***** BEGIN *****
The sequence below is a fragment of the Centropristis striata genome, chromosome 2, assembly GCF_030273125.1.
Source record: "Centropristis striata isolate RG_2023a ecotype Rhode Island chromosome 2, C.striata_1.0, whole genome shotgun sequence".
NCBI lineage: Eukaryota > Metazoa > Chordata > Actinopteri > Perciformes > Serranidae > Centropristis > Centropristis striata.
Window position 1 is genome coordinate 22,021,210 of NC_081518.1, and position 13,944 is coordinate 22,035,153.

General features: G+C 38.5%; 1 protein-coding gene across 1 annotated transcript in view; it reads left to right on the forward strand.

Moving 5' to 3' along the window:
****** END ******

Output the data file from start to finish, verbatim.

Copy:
The sequence below is a fragment of the Centropristis striata genome, chromosome 2, assembly GCF_030273125.1.
Source record: "Centropristis striata isolate RG_2023a ecotype Rhode Island chromosome 2, C.striata_1.0, whole genome shotgun sequence".
NCBI lineage: Eukaryota > Metazoa > Chordata > Actinopteri > Perciformes > Serranidae > Centropristis > Centropristis striata.
Window position 1 is genome coordinate 22,021,210 of NC_081518.1, and position 13,944 is coordinate 22,035,153.

General features: G+C 38.5%; 1 protein-coding gene across 1 annotated transcript in view; it reads left to right on the forward strand.

Moving 5' to 3' along the window: